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Challenging the Thin Ideal

Approximately 50-70% of adolescent girls report feeling dissatisfied with their body. Media representations of the thin-ideal of beauty have emerged as a cause of body dissatisfaction. This post explores a recent research study which investigated an intervention aimed at helping young girls improve body image. Read More


funny the article uses the Dove add which was meant to be a feel good add about yourself and that you are not ugly like you think you are, yet other research shows most people think they are BETTER looking then they are.

Its one thing to get girls to accept who they are, but often such efforts end up in the horrible and frankly, idiotic, realm of fat advocacy.

As a formerly out of shape, fat, person, there is nothing wrong with promoting being the best you can be, and understanding your real, not imagined limitations.

As a former-anorexic (and

As a former-anorexic (and current cross-country runner) I tend to disagree with your assertion that thinness equates to "the best you can be". I consider myself to be in pretty good shape; I run extensively and maintain a healthy weight, yet my stomach still isn't perfectly flat, and I have my fair share of cellulite. When I was anorexic, my body was "perfect", but I could barely run a mile, treated my friends and family really badly (not to say all anorexics are jerks, but, for me at least, it's hard to be perfectly cordial when you're literally STARVING), and didn't have the energy to accomplish any of my goals or really pursue any of my hobbies. Most days, I felt so tired and hungry that all I could do was curl under a blanket and lay there. Since recovering from anorexia, I've started writing book reviews for a couple of websites, volunteering at a living-history museum, and running competitively. Additionally, I've just about finished the first draft of a novel. Oh, and I'm a much nicer person now that I'm not in constant physical pain.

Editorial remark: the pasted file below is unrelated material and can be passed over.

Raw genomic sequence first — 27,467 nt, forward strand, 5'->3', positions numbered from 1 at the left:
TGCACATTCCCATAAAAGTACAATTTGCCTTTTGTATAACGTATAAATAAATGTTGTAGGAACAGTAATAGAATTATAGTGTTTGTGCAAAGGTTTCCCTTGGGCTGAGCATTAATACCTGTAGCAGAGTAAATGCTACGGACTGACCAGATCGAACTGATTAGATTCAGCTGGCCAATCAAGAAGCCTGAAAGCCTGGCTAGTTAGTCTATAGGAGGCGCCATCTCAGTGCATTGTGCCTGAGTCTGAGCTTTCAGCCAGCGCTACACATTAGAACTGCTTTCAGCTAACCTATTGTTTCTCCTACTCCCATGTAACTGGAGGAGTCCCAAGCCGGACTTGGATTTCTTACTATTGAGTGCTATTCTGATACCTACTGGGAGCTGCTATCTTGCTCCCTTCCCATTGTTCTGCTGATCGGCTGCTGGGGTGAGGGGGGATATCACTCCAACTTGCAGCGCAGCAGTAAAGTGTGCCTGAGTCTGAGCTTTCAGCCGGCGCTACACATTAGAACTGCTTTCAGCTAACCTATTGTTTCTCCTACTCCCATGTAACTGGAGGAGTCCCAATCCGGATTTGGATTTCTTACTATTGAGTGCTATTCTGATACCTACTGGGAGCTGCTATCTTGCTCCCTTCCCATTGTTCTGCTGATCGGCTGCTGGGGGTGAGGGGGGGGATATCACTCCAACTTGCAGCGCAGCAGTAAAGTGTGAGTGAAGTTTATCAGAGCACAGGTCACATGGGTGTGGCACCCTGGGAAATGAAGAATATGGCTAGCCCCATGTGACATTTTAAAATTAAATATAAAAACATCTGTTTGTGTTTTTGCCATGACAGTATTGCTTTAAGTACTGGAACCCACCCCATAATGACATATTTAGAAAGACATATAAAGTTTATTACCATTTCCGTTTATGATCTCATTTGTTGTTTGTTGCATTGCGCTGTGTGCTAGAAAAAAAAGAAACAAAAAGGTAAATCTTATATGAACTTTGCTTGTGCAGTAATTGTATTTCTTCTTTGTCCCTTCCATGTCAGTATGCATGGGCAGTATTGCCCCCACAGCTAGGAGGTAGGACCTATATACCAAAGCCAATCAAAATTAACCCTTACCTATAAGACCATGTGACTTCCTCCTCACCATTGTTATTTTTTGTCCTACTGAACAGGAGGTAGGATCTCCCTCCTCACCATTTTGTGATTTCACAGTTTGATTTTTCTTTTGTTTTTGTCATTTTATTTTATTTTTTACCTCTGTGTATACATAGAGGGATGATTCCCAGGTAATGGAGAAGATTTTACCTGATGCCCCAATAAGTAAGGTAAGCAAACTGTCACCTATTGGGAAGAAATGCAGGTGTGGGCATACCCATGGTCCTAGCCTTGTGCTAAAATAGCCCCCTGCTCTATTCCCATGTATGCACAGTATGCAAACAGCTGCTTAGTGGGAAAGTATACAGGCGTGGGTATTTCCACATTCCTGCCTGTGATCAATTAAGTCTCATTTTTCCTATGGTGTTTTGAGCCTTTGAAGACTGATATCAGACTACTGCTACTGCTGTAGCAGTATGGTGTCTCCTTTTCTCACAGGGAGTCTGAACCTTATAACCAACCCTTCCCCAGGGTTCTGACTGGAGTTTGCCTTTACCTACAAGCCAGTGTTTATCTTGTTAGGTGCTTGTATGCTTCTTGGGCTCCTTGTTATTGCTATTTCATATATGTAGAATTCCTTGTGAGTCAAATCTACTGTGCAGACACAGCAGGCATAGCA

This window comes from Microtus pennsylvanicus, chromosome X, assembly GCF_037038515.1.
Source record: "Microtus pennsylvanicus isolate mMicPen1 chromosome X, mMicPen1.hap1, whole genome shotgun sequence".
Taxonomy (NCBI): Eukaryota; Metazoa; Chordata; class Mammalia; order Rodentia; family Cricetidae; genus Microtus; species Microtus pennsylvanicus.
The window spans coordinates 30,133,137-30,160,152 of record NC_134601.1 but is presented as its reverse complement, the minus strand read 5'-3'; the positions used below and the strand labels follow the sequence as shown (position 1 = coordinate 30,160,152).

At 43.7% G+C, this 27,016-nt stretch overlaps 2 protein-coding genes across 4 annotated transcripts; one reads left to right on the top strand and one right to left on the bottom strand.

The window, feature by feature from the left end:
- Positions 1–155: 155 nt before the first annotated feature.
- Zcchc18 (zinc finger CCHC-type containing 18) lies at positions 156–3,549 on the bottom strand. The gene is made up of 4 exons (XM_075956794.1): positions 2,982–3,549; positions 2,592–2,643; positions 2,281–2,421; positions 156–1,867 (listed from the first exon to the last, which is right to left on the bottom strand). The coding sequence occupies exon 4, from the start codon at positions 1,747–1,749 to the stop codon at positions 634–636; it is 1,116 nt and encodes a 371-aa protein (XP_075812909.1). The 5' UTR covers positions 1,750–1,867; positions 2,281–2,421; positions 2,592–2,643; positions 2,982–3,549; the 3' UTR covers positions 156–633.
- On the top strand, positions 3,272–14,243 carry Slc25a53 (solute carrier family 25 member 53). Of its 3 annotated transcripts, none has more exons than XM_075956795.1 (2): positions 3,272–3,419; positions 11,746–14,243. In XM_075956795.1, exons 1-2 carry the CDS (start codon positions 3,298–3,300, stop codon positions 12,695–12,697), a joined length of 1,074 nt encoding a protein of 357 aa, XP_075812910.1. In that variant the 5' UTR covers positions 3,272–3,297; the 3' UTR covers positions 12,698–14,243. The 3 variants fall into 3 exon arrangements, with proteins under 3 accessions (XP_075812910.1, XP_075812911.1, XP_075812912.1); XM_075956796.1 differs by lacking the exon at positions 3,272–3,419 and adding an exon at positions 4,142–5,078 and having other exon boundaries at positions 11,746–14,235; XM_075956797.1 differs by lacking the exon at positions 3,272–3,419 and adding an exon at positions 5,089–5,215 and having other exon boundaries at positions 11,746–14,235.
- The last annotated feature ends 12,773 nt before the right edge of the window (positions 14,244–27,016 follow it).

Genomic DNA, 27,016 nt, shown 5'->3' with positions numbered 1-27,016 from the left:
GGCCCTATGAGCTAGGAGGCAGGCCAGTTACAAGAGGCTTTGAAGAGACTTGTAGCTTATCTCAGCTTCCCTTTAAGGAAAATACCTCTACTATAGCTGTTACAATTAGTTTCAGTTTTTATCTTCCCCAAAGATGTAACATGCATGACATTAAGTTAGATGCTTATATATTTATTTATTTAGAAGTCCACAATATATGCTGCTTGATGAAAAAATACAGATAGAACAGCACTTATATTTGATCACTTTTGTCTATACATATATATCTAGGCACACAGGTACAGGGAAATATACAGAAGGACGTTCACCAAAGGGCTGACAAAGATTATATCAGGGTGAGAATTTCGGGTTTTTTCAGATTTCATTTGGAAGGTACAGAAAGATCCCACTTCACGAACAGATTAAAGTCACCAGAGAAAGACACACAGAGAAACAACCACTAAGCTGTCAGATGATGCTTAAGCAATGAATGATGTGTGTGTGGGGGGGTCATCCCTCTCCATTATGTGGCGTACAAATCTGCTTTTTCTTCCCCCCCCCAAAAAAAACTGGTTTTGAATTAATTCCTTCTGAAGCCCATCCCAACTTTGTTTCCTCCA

Yet, I've somehow accomplished all of that with an "imperfect" body. Surely, I was being "the best I could be" when I spent my time huddled under a blanket snapping at people and worrying about my weight?

Not to be morbid, but no matter how "perfect" someone's body is, within a year of your death it's pretty much gonna be dust. You're body's not gonna outlive you, but what you do with that body might. And if being a runner means I have thick thighs, so be it. If being a nice person means not starving myself (and, consequently, have a round stomach), then I welcome every "extra" pound that's helped me change my life for the better.

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Alexis Conason, Psy.D. is a clinical psychologist in practice in New York City and a researcher at the New York Obesity Nutrition Research Center at St. Luke's-Roosevelt Hospital.


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